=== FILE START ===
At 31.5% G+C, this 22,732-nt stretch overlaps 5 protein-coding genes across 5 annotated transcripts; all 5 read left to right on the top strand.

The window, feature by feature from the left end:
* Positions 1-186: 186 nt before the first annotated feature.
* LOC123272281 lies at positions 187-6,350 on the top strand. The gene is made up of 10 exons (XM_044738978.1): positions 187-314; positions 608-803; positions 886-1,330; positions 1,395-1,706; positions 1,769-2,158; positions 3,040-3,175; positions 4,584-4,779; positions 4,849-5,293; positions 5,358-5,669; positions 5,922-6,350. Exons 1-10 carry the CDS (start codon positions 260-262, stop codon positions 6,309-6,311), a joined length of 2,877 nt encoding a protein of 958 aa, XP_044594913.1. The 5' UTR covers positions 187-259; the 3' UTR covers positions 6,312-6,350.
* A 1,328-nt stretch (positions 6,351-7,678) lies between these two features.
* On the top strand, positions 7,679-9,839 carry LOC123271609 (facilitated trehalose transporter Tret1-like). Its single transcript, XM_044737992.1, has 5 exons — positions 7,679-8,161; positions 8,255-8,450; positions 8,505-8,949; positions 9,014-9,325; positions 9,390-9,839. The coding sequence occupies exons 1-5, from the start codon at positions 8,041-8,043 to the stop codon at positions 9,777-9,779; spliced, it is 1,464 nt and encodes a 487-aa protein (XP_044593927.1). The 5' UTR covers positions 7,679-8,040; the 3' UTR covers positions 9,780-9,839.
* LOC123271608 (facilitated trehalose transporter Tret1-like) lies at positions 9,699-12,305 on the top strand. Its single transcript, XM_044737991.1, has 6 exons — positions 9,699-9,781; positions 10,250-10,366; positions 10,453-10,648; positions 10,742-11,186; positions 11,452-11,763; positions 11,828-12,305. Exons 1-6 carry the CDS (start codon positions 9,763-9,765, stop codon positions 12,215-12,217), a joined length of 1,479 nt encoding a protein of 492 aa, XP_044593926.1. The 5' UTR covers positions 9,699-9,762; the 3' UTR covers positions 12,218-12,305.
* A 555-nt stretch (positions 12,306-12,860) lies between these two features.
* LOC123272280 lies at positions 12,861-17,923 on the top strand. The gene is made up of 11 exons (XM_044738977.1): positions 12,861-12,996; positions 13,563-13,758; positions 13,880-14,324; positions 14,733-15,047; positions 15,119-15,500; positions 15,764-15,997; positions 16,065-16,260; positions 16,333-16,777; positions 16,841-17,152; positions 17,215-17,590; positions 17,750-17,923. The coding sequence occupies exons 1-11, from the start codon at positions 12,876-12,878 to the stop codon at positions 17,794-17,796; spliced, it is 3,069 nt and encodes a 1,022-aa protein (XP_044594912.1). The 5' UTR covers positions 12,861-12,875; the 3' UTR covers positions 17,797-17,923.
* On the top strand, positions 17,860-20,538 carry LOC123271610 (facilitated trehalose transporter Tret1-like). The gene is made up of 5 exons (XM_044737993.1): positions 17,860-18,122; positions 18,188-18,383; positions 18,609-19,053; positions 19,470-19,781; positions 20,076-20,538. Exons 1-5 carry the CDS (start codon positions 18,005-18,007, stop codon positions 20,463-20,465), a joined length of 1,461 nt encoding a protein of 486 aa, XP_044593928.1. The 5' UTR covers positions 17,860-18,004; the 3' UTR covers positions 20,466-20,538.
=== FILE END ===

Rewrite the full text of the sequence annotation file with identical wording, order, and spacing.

At 31.5% G+C, this 22,732-nt stretch overlaps 5 protein-coding genes across 5 annotated transcripts; all 5 read left to right on the top strand.

The window, feature by feature from the left end:
* Positions 1-186: 186 nt before the first annotated feature.
* LOC123272281 lies at positions 187-6,350 on the top strand. The gene is made up of 10 exons (XM_044738978.1): positions 187-314; positions 608-803; positions 886-1,330; positions 1,395-1,706; positions 1,769-2,158; positions 3,040-3,175; positions 4,584-4,779; positions 4,849-5,293; positions 5,358-5,669; positions 5,922-6,350. Exons 1-10 carry the CDS (start codon positions 260-262, stop codon positions 6,309-6,311), a joined length of 2,877 nt encoding a protein of 958 aa, XP_044594913.1. The 5' UTR covers positions 187-259; the 3' UTR covers positions 6,312-6,350.
* A 1,328-nt stretch (positions 6,351-7,678) lies between these two features.
* On the top strand, positions 7,679-9,839 carry LOC123271609 (facilitated trehalose transporter Tret1-like). Its single transcript, XM_044737992.1, has 5 exons — positions 7,679-8,161; positions 8,255-8,450; positions 8,505-8,949; positions 9,014-9,325; positions 9,390-9,839. The coding sequence occupies exons 1-5, from the start codon at positions 8,041-8,043 to the stop codon at positions 9,777-9,779; spliced, it is 1,464 nt and encodes a 487-aa protein (XP_044593927.1). The 5' UTR covers positions 7,679-8,040; the 3' UTR covers positions 9,780-9,839.
* LOC123271608 (facilitated trehalose transporter Tret1-like) lies at positions 9,699-12,305 on the top strand. Its single transcript, XM_044737991.1, has 6 exons — positions 9,699-9,781; positions 10,250-10,366; positions 10,453-10,648; positions 10,742-11,186; positions 11,452-11,763; positions 11,828-12,305. Exons 1-6 carry the CDS (start codon positions 9,763-9,765, stop codon positions 12,215-12,217), a joined length of 1,479 nt encoding a protein of 492 aa, XP_044593926.1. The 5' UTR covers positions 9,699-9,762; the 3' UTR covers positions 12,218-12,305.
* A 555-nt stretch (positions 12,306-12,860) lies between these two features.
* LOC123272280 lies at positions 12,861-17,923 on the top strand. The gene is made up of 11 exons (XM_044738977.1): positions 12,861-12,996; positions 13,563-13,758; positions 13,880-14,324; positions 14,733-15,047; positions 15,119-15,500; positions 15,764-15,997; positions 16,065-16,260; positions 16,333-16,777; positions 16,841-17,152; positions 17,215-17,590; positions 17,750-17,923. The coding sequence occupies exons 1-11, from the start codon at positions 12,876-12,878 to the stop codon at positions 17,794-17,796; spliced, it is 3,069 nt and encodes a 1,022-aa protein (XP_044594912.1). The 5' UTR covers positions 12,861-12,875; the 3' UTR covers positions 17,797-17,923.
* On the top strand, positions 17,860-20,538 carry LOC123271610 (facilitated trehalose transporter Tret1-like). The gene is made up of 5 exons (XM_044737993.1): positions 17,860-18,122; positions 18,188-18,383; positions 18,609-19,053; positions 19,470-19,781; positions 20,076-20,538. Exons 1-5 carry the CDS (start codon positions 18,005-18,007, stop codon positions 20,463-20,465), a joined length of 1,461 nt encoding a protein of 486 aa, XP_044593928.1. The 5' UTR covers positions 17,860-18,004; the 3' UTR covers positions 20,466-20,538.